Will Zalatoris after third place runner-up at major

Will Zalatoris after third place runner-up at major

BROOKLINE, Mass. – Will Zalatoris failed again, and this time he thought he had it.

After missing a 14-foot birdie on the 18th hole that would have put him in the playoffs with winner Matt Fitzpatrick, Zalatoris couldn’t help but sigh as he collected the silver medal for second to the US Open Sunday. He spoke to the media as screens showed Fitzpatrick hoisting the trophy, then Zalatoris walked away with a forced smile. He had to leave the stage to let the champion pass.

“This one, in particular, hurts a lot,” said Zalatoris, who now has six top-10 finishes in nine major starts, including three second-place finishes. “I’m three shots away from being practically a – from having a shot at being a three-time major champion. A rebound here or there.”

The 25-year-old entered Sunday’s action without a major victory or a PGA Tour win, but with plenty of confidence. He said on Saturday that his recent playoff runner-up to Justin Thomas at this year’s PGA Championship gave him the belief he could be one of the best players in the world. But Belief couldn’t push his putt any inches closer to the hole.

“With about six feet to go, I thought I had it,” Zalatoris said of his putt. “It stings, obviously. To have three finalists so far in my major league career.”

Zalatoris arrived on Sunday tied for the lead with Fitzpatrick. Zalatoris struggled early, making two bogeys on the first five holes before his ever-elusive putter caught fire. He birdied on four of the next six holes and at one point held a 2-stroke lead over Fitzpatrick.

“I fought like crazy,” Zalatoris said, calling his driving “atrocious” this week and adding that his hip was bothering him. The 2021 Masters finalist’s usual issues came with his putter, but as he said with a smile on Sunday, his putt was fine.

“I’m sure all the morons on Instagram are going to say it has something to do with my left wrist bending going down,” Zalatoris said of the 18 putt. has nothing to do.”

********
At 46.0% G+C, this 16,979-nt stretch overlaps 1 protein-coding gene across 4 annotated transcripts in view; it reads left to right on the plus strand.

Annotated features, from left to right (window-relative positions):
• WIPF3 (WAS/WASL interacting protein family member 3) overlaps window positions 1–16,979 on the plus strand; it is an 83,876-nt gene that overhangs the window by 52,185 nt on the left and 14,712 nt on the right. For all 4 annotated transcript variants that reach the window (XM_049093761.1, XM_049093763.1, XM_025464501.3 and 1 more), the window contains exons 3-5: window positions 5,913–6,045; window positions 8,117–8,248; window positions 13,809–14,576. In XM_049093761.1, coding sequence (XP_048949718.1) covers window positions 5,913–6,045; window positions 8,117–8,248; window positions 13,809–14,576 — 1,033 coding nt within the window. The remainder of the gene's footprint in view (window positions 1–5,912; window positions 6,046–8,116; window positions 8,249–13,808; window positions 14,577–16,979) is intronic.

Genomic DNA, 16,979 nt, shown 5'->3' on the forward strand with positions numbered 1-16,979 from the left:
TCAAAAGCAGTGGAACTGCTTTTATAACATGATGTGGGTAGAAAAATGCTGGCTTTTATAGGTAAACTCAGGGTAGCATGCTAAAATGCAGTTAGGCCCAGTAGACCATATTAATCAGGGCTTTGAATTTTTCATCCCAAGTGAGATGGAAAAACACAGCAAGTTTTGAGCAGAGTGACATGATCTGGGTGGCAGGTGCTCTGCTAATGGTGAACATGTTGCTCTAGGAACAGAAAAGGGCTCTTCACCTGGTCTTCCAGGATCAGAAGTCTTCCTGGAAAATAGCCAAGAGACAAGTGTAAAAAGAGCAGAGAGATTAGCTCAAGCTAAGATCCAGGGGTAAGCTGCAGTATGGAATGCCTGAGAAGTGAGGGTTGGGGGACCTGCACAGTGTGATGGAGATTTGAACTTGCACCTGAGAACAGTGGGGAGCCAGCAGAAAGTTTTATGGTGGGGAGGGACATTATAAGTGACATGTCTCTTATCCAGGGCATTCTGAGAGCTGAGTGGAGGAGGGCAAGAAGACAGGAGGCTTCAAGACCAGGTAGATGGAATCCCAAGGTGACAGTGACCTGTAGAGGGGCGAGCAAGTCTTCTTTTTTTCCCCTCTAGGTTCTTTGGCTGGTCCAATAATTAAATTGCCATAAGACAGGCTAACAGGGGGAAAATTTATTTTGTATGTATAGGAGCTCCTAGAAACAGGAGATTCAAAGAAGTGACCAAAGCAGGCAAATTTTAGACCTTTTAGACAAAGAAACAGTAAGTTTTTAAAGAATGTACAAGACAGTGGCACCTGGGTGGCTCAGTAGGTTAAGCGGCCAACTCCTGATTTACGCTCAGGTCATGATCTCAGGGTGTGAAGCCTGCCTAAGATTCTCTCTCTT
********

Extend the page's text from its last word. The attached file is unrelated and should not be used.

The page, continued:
Zalatoris’ two costly mistakes came on the back nine. On the 12th hole he missed the fairway and had to hit, which led to a 2-putt for bogey. On the 15th, he missed the fairway again. Fitzpatrick did it too, but he missed it so far that he had a better lie than Zalatoris, who was on the hard side. Fitzpatrick birdied. Zalatoris bogey. The lead was then 2 in favor of Fitzpatrick.

On the par-3 16, Zalatoris birdied to sit 1 back. But when Fitzpatrick saved his errant drive that found the bunker with a perfect iron shot into the 18th green, the pressure was back on Zalatoris, who then called Fitzpatrick’s approach shot ‘1 out of 20’.

“I knew very well that Will was going to hit close range,” Fitzpatrick said. “He’s one of the best approach players on tour.”

Zalatoris hit him just under 15 feet. Fitzpatrick 2 putt for par, so Zalatoris knew what he had to do. As he hit the ball and watched it fly past the hole without falling, it was Zalatoris who fell to his knees in agony. The champion was decided.

“I’ve been asked before, how nervous were you on the 18th putt?” said Zalatoris. “It’s like I have nothing to lose. Either it fits or it doesn’t.”

Even after a tough loss, Zalatoris showed confidence, saying he had the recipe to win. With less than a month until the next major – the St. Andrews Open – Zalatoris said he was happy to try again soon.

“I’m not happy to have finished second,” he said. “I’m obviously trying to make it happen. The comfort level is there, especially now that I know I can do it. I just have to wait my turn.”

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